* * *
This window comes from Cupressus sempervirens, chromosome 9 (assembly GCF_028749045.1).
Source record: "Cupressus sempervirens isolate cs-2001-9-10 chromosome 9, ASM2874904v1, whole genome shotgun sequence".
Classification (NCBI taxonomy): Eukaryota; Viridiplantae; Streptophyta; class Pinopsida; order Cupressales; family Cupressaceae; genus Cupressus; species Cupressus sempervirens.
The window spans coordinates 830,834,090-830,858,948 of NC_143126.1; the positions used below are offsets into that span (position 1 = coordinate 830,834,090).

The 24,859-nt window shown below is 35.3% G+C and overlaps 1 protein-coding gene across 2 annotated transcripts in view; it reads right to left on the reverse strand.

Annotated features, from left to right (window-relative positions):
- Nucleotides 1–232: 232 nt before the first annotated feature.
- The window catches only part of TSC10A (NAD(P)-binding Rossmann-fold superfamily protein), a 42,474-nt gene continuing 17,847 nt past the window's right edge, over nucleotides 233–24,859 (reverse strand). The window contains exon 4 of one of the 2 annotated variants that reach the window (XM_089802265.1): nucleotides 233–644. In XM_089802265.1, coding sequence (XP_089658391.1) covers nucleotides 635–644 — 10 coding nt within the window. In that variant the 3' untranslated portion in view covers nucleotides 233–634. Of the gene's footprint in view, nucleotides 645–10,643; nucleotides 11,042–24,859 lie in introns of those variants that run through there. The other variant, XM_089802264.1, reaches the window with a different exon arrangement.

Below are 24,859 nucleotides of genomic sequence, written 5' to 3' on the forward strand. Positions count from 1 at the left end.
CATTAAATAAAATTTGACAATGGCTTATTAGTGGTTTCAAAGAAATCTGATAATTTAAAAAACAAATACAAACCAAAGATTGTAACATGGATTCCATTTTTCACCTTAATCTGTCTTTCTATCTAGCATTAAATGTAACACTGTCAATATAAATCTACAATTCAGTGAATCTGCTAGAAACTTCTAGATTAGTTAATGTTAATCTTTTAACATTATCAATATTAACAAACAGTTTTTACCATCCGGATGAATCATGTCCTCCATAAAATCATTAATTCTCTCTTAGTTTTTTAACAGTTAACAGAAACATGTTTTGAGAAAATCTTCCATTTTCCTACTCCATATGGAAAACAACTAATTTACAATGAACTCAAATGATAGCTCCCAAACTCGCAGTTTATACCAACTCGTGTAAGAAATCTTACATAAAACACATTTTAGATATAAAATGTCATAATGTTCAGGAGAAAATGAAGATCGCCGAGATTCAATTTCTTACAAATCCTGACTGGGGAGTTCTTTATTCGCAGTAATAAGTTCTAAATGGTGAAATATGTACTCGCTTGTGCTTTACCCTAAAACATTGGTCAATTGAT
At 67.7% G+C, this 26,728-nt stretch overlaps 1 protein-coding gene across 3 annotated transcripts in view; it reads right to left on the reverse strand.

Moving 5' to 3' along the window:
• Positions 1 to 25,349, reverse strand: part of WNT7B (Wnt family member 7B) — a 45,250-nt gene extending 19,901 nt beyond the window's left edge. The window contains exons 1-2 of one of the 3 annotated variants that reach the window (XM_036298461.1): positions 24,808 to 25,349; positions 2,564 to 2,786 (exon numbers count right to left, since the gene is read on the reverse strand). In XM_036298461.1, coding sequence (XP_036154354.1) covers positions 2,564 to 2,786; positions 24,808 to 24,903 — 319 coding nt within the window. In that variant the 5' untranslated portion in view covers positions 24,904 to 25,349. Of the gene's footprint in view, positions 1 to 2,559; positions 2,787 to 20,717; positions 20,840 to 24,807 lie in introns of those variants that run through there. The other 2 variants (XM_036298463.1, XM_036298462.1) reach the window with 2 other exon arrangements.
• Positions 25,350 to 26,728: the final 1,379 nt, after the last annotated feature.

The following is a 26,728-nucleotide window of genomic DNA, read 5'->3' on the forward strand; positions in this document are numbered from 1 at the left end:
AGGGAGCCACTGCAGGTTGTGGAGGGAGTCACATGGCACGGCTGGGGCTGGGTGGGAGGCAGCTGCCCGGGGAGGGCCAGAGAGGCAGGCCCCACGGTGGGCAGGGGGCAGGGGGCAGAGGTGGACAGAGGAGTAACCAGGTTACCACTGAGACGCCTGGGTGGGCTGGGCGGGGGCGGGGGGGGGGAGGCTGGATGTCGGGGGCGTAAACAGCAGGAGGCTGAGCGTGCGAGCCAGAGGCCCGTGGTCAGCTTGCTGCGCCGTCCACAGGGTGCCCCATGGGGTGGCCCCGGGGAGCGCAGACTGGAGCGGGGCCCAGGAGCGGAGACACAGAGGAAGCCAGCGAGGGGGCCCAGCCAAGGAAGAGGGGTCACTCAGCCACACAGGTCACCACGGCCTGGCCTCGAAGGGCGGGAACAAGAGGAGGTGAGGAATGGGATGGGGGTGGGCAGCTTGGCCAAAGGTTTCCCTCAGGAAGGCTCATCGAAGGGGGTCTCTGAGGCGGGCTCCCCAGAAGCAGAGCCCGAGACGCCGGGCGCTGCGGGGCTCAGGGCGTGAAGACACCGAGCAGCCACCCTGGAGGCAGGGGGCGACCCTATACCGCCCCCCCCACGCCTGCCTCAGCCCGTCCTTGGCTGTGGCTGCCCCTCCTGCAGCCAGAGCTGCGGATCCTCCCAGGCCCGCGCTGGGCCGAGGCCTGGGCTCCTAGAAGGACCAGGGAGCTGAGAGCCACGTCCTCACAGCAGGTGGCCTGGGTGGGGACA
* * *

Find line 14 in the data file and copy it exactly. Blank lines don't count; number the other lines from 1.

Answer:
• Positions 25,350 to 26,728: the final 1,379 nt, after the last annotated feature.